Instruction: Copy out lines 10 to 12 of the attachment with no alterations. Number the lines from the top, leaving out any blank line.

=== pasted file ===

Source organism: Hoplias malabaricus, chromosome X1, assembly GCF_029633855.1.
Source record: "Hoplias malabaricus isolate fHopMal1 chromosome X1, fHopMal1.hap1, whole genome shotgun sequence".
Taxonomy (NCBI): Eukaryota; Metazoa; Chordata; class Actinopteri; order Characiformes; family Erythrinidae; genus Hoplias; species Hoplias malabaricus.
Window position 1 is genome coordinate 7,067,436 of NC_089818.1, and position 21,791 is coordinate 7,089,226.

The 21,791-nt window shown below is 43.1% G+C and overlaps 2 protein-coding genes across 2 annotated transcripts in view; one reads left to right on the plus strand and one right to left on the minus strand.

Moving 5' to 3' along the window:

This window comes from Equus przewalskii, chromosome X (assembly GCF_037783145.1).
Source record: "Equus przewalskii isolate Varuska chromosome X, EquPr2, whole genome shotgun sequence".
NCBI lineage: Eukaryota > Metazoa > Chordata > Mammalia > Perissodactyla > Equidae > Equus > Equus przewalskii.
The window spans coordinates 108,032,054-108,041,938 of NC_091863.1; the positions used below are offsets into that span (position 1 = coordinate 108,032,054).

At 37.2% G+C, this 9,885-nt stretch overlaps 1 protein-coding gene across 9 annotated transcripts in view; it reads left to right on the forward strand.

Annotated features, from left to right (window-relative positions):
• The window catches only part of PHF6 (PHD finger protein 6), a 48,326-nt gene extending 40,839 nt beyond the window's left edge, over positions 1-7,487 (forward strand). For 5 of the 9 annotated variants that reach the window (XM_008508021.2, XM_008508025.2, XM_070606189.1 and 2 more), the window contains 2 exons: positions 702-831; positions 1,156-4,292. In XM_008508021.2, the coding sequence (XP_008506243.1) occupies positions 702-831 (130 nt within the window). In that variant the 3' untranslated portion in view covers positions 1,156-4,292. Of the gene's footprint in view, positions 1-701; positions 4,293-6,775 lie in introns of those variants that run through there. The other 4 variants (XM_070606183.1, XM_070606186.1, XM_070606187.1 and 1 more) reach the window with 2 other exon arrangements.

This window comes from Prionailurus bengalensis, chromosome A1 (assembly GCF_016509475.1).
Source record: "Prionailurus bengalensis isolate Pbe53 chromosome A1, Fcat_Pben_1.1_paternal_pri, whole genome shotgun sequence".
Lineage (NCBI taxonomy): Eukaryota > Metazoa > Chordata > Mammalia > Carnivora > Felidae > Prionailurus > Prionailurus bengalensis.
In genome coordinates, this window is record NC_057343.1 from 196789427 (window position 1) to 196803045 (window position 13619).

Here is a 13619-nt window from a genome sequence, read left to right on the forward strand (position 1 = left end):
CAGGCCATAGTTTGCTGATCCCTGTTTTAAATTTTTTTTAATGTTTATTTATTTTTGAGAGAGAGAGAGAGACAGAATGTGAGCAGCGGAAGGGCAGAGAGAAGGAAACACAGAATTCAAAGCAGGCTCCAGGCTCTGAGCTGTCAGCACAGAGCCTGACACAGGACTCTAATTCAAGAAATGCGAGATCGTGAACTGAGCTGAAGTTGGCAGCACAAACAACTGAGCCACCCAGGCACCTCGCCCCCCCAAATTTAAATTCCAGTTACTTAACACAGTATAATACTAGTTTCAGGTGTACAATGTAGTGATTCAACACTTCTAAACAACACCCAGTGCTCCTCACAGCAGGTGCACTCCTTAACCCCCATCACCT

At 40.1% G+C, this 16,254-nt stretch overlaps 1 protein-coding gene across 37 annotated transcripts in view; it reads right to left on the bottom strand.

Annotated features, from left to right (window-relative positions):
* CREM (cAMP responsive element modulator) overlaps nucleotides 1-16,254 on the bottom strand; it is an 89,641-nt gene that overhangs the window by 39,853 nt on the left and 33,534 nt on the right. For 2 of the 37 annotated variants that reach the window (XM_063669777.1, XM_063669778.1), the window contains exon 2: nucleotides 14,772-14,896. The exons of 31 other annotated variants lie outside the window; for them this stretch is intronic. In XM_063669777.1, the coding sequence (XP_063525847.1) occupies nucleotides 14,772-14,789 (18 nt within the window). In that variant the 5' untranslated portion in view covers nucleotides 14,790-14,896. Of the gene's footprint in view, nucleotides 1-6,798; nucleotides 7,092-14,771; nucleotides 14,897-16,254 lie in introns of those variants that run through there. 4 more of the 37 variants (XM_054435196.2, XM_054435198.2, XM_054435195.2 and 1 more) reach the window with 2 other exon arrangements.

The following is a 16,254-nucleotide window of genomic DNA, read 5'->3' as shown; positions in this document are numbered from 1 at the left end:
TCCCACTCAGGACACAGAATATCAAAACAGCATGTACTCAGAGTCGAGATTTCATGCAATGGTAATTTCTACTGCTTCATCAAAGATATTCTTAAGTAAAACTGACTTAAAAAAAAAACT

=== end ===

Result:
The window spans coordinates 108,032,054-108,041,938 of NC_091863.1; the positions used below are offsets into that span (position 1 = coordinate 108,032,054).

At 37.2% G+C, this 9,885-nt stretch overlaps 1 protein-coding gene across 9 annotated transcripts in view; it reads left to right on the forward strand.

Annotated features, from left to right (window-relative positions):